13 Box Office Flops That Were Successful Years Later

Directors, writers, and producers have high hopes when they invest large sums of money and time into movies. But even with star-studded casts and big budgets, sometimes the most anticipated films end up decidedly ignored and flopping in the box office, typically heralded by a disappointing crucial opening weekend.

However, a movie isn't inherently bad just because it failed to recoup its initial investment. More often than not, even the best films have to compete against blockbusters released during the same time, or may fall victim to inadequate marketing campaigns.

Most people agree that nothing compares to the power of word of mouth. Despite shaky starts, the movies in the following list gained significant reputations as they captured the attention of audiences in North America and around the world. They all beat the financial odds and became either critically acclaimed, or panned as the worst films ever made. Today, they are all cult classic movies that people either love or love to hate.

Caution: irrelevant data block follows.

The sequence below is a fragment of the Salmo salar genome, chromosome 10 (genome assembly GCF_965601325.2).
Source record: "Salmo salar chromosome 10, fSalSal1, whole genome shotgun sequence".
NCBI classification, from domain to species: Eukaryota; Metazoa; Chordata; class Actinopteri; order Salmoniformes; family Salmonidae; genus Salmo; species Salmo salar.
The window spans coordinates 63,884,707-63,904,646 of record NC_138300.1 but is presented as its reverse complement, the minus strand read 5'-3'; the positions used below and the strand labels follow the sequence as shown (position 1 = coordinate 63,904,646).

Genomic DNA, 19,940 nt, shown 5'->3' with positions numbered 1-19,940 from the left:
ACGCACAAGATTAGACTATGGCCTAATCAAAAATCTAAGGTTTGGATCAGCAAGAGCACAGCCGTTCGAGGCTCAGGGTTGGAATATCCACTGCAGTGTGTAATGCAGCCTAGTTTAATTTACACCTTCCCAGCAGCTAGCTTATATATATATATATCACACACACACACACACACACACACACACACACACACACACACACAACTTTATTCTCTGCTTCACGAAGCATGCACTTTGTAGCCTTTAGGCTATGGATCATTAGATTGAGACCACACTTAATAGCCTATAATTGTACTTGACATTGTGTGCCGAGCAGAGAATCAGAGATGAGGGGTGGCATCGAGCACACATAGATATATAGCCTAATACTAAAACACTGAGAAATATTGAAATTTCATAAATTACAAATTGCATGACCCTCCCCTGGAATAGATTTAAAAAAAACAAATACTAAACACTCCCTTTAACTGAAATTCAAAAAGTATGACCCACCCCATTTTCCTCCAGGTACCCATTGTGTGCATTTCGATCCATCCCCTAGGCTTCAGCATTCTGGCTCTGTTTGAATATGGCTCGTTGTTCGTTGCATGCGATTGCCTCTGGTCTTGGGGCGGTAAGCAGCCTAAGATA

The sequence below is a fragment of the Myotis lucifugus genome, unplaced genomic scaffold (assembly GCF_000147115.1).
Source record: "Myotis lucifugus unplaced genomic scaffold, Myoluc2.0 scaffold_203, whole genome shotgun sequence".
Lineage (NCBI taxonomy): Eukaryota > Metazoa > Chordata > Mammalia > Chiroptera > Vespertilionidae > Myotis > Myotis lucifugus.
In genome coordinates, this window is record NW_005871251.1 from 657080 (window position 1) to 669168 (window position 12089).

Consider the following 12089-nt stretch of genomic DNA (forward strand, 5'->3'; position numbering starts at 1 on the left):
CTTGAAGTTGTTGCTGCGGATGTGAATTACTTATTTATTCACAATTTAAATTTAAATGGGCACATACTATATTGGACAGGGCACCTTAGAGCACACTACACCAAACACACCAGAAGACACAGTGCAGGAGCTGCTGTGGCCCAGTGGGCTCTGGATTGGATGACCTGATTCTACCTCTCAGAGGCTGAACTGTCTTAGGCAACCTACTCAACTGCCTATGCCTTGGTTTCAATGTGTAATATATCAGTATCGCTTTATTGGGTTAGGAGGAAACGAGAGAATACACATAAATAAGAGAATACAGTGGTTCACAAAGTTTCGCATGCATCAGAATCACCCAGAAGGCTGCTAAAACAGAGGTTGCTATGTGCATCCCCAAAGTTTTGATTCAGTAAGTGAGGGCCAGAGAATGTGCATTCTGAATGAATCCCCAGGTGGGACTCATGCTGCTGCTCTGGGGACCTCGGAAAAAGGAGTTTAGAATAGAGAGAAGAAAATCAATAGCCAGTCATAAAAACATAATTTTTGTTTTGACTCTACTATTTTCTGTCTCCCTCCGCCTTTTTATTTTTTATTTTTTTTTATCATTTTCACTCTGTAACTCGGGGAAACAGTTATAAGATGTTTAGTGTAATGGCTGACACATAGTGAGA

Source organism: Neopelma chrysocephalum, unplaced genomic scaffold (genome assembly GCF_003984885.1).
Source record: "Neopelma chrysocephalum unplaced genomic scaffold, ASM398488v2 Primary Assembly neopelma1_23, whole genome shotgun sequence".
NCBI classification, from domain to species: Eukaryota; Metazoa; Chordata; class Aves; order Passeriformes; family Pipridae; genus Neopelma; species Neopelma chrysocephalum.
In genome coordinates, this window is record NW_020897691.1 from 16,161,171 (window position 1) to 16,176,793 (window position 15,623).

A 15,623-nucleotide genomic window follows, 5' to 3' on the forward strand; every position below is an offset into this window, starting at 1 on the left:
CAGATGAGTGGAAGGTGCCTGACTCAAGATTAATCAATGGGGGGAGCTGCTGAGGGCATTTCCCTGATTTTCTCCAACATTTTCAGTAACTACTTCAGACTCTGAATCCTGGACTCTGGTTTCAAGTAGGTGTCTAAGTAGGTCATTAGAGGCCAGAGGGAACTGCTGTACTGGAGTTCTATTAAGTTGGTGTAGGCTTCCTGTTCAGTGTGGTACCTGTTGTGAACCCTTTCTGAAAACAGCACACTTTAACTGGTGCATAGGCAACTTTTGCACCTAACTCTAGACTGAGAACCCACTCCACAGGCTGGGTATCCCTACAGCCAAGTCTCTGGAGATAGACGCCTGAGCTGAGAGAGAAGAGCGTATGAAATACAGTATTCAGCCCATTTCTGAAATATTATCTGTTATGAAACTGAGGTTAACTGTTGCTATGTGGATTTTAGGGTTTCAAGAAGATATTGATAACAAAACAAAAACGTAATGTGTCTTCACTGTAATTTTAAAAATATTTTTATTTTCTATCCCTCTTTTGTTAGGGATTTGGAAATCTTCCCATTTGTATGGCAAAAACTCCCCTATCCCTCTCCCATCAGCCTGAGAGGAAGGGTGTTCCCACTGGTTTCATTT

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13 Scarface

The collaboration between director Brian De Palma, legendary screenwriter Oliver Stone and everyone's favourite gangster Al Pacino has all the necessary ingredients for a fantastic movie. And indeed, this tale of the rise of a Kingpin has earned its rightful place in movie history as a classic.

Yet, upon its release in 1983, the movie wasn't immediately appreciated. Although it did admirably at the box office - grossing around $45 million at the time - it was panned by critics. Today, Scarface has an 88% approval rating on the tomatometer, reflecting modern critics' appreciation for the oeuvre.

The movie was such a critical flop originally that it's believed to have discouraged Al Pacino - who still earned a Golden Globe nomination for his role - away from mainstream Hollywood for a number of years. Having invested so much of himself into the role of Tony Montana, the critics' generally hostile reception to the violent movie was inevitably disheartening. Pacino's next film wouldn't see the light of day until '89.

12 Show Girls

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Showgirls (1995) starred Elizabeth Berkley who played Jessie Spano in the long-lived teen sitcom Saved by the Bell. She left very little to the imagination in her role as a stripper. She even appeared scantily clad on the movie’s promotional posters. If the movie was a hit, it would have contributed to the relaunch of Berkley's career into serious cinema, but the movie was panned by critics and was a box-office failure. The movie grossed only $20 million, less than half of its budget of $45 million.

11 11.Wet Hot American Summer